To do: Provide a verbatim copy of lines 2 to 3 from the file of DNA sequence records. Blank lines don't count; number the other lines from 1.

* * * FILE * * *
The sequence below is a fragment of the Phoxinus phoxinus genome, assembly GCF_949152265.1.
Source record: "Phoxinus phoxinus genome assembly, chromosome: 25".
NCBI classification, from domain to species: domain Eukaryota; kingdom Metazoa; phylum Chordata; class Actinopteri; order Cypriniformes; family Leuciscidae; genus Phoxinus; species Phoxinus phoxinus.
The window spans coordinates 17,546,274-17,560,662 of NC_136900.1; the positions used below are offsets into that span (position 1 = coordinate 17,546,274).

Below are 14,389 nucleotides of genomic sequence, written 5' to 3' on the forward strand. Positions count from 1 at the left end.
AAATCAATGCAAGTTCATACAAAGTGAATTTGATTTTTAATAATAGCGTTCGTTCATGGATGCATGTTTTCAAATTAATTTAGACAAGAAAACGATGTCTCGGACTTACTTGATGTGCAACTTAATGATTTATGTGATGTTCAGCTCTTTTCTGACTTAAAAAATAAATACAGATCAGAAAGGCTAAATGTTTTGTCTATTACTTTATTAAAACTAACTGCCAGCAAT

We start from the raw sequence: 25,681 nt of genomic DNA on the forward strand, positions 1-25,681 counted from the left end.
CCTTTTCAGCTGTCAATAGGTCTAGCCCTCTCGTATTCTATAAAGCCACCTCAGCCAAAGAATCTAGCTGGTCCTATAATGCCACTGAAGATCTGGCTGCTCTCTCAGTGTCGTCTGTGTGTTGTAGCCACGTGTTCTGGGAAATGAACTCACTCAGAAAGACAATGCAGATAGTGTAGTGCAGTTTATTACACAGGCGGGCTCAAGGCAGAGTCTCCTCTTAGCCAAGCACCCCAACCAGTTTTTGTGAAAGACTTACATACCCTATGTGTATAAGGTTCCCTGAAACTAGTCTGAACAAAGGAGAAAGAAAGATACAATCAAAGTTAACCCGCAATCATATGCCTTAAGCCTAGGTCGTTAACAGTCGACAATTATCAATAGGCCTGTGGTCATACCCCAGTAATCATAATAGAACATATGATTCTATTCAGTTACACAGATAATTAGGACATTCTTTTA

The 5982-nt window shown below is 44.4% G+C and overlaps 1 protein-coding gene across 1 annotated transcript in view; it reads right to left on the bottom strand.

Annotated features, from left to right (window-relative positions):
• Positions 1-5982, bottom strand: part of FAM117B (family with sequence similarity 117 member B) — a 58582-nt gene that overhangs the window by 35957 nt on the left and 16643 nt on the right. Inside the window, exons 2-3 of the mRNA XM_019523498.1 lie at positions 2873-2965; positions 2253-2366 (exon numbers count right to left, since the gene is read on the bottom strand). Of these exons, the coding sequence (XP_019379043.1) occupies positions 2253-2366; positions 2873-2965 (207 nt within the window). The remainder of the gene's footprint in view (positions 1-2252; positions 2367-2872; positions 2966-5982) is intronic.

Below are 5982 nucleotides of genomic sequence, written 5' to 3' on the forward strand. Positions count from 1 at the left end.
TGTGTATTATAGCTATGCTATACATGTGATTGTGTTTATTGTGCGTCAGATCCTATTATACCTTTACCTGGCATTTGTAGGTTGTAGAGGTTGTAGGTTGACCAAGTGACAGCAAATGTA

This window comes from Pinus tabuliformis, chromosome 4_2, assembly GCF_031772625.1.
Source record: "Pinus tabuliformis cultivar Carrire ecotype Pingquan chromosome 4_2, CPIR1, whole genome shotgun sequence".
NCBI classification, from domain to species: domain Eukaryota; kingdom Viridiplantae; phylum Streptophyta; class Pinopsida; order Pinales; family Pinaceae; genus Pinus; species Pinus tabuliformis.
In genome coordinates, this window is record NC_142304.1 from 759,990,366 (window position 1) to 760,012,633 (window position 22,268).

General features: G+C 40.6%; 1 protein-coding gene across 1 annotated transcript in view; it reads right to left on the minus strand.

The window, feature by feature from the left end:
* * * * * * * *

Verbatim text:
Source record: "Phoxinus phoxinus genome assembly, chromosome: 25".
NCBI classification, from domain to species: domain Eukaryota; kingdom Metazoa; phylum Chordata; class Actinopteri; order Cypriniformes; family Leuciscidae; genus Phoxinus; species Phoxinus phoxinus.